This is ostensibly the unfinished manuscript by a gonzo writer named Jack Sparks who made a career out of immersing himself in experiences (like drug addiction) and then writing candidly about them. The Last Days of Jack Sparks is the ideal novel for those who loved the way House of Leaves inspired paranoia and distrust for its unreliable nature. Fresh out of rehab, Sparks begins working on a book about the supernatural, recording an increasingly disturbing series of experiences as he draws closer to his death. His incomplete narrative is augmented by footnotes, diary entries, and editorial intrusions meant to explain and contextualize his work, but it quickly becomes apparent that the reader should not trust anything—even the main text—completely. It’s an unsettling experience similar to Danielewski’s masterwork.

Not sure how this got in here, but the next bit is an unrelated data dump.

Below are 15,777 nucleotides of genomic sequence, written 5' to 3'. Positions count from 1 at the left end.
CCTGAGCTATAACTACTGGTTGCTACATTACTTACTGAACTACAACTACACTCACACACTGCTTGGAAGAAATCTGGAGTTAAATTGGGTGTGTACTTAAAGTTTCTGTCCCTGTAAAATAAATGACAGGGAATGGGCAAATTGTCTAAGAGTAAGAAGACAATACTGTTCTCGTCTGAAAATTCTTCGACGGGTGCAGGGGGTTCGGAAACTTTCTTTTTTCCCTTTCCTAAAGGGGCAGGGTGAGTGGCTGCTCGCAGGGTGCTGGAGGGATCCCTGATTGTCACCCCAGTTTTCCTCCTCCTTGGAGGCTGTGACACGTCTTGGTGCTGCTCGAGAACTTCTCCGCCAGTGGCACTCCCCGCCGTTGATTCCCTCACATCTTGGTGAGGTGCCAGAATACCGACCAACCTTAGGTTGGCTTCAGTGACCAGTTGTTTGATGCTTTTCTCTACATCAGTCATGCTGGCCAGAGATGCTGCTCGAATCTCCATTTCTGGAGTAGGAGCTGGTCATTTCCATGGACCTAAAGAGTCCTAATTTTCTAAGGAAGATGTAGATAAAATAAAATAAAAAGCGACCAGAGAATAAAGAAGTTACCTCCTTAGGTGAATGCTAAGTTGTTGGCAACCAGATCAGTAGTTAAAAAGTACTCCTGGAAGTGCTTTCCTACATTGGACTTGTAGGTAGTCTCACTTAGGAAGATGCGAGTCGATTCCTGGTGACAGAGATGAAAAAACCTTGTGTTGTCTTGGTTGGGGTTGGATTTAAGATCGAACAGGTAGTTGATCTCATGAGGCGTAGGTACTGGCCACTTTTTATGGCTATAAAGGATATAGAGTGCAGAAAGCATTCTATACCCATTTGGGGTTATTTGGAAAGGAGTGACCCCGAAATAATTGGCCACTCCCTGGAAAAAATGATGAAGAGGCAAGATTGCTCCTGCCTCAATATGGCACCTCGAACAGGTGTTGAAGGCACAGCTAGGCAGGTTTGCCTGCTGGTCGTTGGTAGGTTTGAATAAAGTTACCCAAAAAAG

3. Dhalgren, by Samuel R. Delany
Delany’s sci-fi classic is one of the most challenging works in the genre. Set in a sprawling, dying city called Bellona, Delany has described Dhalgren as a “circular text” with multiple places the reader can begin reading—it will eventually circle back to that entry point. The story itself is dream-like, unreliable, and filled with imagery and symbolism. The main character, the Kid, makes his way through the city, befriending several of its inhabitants and experiencing a malleable reality. Delany plays with language in ways similar to House of Leaves, with repeated phrases, backward clues, and multiple levels of text replicating the uncertain reality experienced in the city.
4. The People of Paper, by Salvador Plascencia